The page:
These first couple of days of 2021, the assessment and situation setting has shifted to a lot more challenging for the most popular cryptocurrency, Bitcoin (BTC). Still, the above-USD 146,000 theoretical price target should be considered as a long-term target, according to strategists at JPMorgan Chase & Co.
Nevertheless, they do not eliminate that the current “speculative mania” will diffuse further, pushing BTC toward the “consensus region of between USD 50,000 – USD 100,000,” which would be unsustainable, Bloomberg reported.
Meantime, overcrowding of gold as an ‘alternative’ currency implies a significant upside for bitcoin over the long term: “A convergence in volatilities between bitcoin and gold is unlikely to happen quickly and is in our mind a multiyear process.”
Additionally, Sonny Singh, Chief Commercial Officer (CCO) of primary crypto payment processor BitPay, considers that BTC goes up to USD 40,000 – USD 45,000 “the next month or so” when the market might start feeling a more tangible sell pressure.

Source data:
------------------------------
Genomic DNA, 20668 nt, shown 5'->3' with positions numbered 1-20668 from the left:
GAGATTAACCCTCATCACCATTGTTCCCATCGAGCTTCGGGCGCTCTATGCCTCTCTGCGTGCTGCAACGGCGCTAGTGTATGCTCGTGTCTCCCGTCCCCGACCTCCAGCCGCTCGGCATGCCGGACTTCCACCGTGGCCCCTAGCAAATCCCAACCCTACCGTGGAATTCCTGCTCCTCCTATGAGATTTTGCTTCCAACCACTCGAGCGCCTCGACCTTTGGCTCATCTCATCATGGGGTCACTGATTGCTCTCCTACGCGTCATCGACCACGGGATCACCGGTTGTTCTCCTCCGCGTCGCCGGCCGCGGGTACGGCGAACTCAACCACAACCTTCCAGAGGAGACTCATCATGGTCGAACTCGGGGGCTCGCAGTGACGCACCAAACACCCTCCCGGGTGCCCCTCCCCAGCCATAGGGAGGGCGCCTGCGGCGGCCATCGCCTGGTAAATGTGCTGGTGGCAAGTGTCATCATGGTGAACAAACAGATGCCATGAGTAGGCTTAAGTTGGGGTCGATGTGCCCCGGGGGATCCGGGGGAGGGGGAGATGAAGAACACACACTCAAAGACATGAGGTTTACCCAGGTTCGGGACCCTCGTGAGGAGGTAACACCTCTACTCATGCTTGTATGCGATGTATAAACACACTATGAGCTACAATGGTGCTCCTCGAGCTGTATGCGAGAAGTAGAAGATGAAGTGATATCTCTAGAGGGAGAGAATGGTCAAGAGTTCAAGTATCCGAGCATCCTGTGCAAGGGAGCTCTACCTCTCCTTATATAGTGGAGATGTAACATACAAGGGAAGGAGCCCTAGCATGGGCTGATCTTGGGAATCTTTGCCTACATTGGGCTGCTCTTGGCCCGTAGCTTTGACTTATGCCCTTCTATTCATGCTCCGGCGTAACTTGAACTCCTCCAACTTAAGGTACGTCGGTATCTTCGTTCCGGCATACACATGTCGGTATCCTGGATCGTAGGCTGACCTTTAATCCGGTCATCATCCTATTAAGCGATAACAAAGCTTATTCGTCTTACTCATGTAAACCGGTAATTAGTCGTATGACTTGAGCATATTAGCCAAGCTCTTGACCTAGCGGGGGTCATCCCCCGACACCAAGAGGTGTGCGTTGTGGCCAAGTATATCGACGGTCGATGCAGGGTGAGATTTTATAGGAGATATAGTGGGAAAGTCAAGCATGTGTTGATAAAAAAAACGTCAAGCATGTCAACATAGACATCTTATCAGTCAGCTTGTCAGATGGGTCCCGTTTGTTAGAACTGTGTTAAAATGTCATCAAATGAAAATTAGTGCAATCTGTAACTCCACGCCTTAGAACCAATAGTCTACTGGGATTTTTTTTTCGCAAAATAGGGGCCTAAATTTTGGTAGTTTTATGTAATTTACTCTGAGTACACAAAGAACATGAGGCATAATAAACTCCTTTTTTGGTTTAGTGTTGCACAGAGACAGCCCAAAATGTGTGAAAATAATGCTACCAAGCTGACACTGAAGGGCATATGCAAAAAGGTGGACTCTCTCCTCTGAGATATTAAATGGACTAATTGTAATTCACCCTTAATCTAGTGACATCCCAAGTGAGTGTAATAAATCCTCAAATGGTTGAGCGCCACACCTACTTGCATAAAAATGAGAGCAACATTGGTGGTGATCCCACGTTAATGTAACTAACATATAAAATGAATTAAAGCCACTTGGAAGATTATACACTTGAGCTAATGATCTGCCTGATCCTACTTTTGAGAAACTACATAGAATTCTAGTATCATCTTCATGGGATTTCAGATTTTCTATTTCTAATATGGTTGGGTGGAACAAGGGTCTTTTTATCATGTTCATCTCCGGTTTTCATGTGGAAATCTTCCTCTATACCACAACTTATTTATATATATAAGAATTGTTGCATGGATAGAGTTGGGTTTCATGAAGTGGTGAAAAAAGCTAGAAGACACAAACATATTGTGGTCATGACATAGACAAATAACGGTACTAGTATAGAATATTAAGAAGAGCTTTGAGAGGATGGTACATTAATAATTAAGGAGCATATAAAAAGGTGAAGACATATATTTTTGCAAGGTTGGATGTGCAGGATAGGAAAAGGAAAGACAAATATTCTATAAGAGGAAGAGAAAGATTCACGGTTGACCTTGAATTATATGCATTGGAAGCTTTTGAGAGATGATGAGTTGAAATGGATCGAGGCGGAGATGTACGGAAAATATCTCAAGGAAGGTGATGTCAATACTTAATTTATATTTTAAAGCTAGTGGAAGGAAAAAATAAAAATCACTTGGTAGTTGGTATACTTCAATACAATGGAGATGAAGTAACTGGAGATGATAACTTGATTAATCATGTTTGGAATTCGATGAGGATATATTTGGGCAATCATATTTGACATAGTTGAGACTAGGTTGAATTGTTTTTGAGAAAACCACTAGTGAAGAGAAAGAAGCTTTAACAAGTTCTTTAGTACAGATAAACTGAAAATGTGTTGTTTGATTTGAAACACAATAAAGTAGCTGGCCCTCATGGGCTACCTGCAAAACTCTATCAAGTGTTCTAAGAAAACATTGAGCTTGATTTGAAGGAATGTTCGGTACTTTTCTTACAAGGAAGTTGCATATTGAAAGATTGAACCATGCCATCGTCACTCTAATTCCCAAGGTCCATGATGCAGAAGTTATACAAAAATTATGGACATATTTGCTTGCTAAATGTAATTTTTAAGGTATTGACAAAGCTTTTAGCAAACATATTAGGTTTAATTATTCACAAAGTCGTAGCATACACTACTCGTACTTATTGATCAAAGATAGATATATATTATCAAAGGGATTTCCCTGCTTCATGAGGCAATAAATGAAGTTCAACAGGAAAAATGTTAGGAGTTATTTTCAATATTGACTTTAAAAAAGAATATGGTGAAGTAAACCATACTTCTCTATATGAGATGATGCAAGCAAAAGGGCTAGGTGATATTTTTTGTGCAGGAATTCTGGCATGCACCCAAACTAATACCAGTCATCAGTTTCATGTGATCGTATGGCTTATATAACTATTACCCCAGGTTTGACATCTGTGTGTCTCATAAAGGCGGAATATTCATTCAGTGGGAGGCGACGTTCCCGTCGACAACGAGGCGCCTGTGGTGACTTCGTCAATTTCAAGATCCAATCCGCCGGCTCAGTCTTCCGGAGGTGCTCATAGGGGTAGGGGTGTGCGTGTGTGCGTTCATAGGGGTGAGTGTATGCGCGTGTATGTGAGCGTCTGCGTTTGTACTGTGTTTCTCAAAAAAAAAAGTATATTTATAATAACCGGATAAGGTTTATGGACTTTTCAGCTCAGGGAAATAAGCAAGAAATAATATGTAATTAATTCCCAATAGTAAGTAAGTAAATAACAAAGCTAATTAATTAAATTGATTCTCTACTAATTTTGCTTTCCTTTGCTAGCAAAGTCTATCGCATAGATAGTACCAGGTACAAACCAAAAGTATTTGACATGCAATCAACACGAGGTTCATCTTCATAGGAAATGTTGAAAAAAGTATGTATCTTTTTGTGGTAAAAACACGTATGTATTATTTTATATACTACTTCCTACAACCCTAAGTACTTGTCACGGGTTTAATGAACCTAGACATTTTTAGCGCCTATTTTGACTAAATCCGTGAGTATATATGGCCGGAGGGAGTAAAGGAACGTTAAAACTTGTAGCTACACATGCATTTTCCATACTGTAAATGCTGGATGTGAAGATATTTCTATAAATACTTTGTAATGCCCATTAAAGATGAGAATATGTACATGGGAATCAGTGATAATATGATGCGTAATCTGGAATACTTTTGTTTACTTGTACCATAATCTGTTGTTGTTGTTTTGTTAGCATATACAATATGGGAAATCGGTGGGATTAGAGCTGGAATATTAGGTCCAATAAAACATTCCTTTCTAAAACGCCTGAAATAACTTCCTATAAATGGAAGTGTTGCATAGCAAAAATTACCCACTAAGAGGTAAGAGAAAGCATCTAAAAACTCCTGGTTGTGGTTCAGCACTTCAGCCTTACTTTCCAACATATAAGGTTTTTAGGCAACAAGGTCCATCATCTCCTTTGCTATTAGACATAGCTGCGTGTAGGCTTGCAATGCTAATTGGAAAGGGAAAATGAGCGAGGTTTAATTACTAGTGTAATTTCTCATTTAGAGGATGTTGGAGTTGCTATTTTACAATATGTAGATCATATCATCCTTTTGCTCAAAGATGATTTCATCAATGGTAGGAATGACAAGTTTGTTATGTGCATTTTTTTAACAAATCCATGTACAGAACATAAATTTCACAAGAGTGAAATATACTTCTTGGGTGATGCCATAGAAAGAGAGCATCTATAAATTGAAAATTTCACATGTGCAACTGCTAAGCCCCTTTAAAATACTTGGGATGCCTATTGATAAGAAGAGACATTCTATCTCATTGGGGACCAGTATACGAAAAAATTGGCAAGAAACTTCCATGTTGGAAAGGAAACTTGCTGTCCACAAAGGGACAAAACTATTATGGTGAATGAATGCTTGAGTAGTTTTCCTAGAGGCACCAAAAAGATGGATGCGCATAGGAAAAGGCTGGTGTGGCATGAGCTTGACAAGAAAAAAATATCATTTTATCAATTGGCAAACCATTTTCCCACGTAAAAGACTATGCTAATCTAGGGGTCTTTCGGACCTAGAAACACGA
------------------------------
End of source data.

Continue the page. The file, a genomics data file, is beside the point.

Forecasting that BTC will become a trillion-dollar currency this year, Singh mentioned in an interview with Bloomberg,
“I think when it gets that high, you will start seeing something else come into play.”
The current market capitalization of almost USD 580bn should increase by around 70% to reach this milestone.
The CCO also didn’t rule out that the US government might start buying BTC, but they might introduce more aggressive regulation before that.
As announced, at the beginning of 2020, Singh figured that BTC would rise above USD 20,000 that year. The price reached that level in December.
At the time of writing (05:12 UTC), BTC trades at USD 31,186 and is down by 6% in a day, trimming its weekly gains to less than 19%. The price rallied by 62% in a month and 314% in a year. It surpassed USD 34,500 this past Sunday.